For this analysis, it was assumed that the observed infected population samples Y=(Y1, …, Yn) experienced the exponential growth f(Y;λ)=λeλY, where the samples were taken from zero cases to the observed maximum exponential growth mean reached per population ratio for each country, with an unknown predictive scale of exp λ or maximum likelihood estimator of λ due to the nonlinear outputs generated for Y with the heteroscedasticity form. In this simple form, where the mean is defined as y=1/λ, the numerical representation of the ratio between days and the mean can be obtained by observing the exponential mean scale until it reaches a form like y=Y, with y adopted for the calculations with the conditional shape of the Weibull parameterization like κ<1. At this point, the days counting forward in this condition are rejected to extract the maximum exponential infection dissemination rate according to the formula R=yt, and t=κ only in the desired event expression. This approach can be more sensitive in terms of the progress of the disease over time and its potential to infect as time passes. This sensitivity leads to much more accurate predictions due to the exponential behavior of infections in the community phases of infection spread and dissemination patterns.

Table 2. COVID-19 maximum exponential growth patterns per population and time period by country or region from April 7 to May 1, 2020. The y and t data shown are for May 1, 2020. Data source: Worldometer [61].

April 7April 13May 1
South Korea2502012.512.5=b12.5=
United Statesa30,00053625540.54↓566.03↑
United Kingdoma50005864.5169.64↑86.20↑
Saudi Arabiaa10005434.16↑18.51↑
United Arab Emiratesa400704.345.76↑5.71↓

aNote that at the time of this writing, some countries were at their maximum exponential infection dissemination (different epidemic phases). For these countries, no final exponential score had been reached yet. However, this does not count for future predictions.

b↑, ↓, and = denote increase, decrease, and no change, respectively.

Note that in Table 2, some countries present a lower exponential growth rate than China or South Korea. These data need to be considered in the context of when the country’s outbreak started. Many countries were also at their maximum exponential growth at the time the data were collected. For these countries, it is not possible to judge whether their policies had already helped to flatten the curve of daily new cases, and some of them present active exponential growth; therefore, further future analysis is required to compare them to the other countries, as will be explained in the following paragraphs.

China, being the first country to adopt countermeasure policies, experienced some delay, and therefore, the maximum exponential rate was reached before these measures could take effect. In addition, many countries that had adopted measures based on previous experience performed better than the ones that were experiencing an epidemic for the first time. However, since they retained active low exponential growth (eg, Singapore, with a low maximum exponential rate), they did not reach the same results as China and South Korea with the adoption of additional preventive measures of social distancing/city disinfection and a high reduction of exponential virus spreading patterns. The Singapore scenario has occurred in many other countries as well. Singapore also presented a rise in the maximum exponential growth from 50 (April 7) to 500 (May 2). Germany, Italy, Portugal, Iran, and France presented a decline in the mean maximum exponential rate reached at the time the data were retrieved; however, this does not count for future epidemic behavior to be observed based on a deterministic approach.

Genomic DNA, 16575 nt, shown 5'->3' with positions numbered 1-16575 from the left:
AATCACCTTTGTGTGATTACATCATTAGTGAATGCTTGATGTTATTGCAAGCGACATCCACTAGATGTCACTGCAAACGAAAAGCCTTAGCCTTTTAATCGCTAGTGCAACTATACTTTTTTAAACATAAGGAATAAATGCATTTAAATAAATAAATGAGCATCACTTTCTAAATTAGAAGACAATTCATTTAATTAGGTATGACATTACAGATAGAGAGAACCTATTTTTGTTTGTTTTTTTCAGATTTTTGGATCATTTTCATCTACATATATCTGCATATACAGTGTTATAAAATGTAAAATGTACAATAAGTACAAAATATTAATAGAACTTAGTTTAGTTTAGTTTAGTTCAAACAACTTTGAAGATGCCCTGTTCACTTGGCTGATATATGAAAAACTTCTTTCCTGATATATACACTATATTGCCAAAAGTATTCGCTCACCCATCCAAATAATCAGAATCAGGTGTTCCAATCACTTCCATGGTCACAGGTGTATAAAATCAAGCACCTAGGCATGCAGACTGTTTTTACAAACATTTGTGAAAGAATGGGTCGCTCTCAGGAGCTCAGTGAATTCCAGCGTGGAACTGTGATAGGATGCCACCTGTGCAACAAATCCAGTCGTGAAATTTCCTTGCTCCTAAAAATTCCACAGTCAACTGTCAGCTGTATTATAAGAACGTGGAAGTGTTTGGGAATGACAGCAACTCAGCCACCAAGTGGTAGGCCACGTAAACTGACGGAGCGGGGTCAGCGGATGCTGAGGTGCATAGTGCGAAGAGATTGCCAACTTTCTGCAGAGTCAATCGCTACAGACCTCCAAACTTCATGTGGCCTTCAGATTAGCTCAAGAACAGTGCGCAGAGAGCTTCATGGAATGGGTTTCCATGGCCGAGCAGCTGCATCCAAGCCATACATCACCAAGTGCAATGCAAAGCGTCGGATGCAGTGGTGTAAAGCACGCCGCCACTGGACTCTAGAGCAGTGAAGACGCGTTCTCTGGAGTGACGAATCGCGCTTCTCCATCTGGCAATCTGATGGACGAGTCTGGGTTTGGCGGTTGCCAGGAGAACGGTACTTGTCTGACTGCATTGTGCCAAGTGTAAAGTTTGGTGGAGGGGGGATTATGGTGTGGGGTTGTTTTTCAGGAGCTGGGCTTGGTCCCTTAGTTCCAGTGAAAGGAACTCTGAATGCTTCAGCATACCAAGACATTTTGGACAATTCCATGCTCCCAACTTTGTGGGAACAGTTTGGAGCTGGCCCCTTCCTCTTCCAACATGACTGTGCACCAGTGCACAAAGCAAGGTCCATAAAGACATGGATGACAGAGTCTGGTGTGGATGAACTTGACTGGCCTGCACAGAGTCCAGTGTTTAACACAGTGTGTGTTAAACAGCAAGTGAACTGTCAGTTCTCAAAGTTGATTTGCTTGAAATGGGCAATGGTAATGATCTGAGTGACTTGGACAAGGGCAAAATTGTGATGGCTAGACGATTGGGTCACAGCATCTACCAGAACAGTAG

Figure 2 and data from reference and news sources [61-68] show how long it took for some countries that implemented social physical distancing measures plus airborne transmission preventive methods to flatten the exponential growth of community infections. Countries that only applied social distancing of any sort without mask use or city disinfection at the early stages required many more days than other countries that applied airborne transmission prevention measures [63-66]. Many other scenarios were also observed since policies about mask use and city disinfection were still in the implementation phase in many countries.

It is also important to note that in Table 2 the data refer to different epidemic phases of data collection for each country. These distinct phases are important to consider together because a methodology is needed that can extract the behavior of the disease in the nonoptimal (deterministic) evolution of the virus infection and policies adopted by countries. This reveals a complex scenario involving the disease dynamics, a confounding environment, and possible convergence behavior of the policies adopted to mitigate the disease.

Maximum Exponential Growth Mean × Time × Cases per 1 Million Population

Table 3 compares case counts in the selected countries on May 1, 2020 [61]. China and South Korea both have low case counts per 1 million population, low epidemic duration, and stable exponential growth. Notably, some countries present lower case counts per 1 million population, but they all have growing patterns of infection propagation, longer epidemic duration, and high exponential growth rate patterns. At the time of the analysis, China and South Korea had the best scores for the correlation between total cases per 1 million population over the period of infection and COVID-19 growth pattern stability. This is further evidence of the effectiveness of their policies. Note that any range of analysis to be performed will have its values of time and maximum exponential mean modified according to the selection taken. The higher the range, the better the R precision.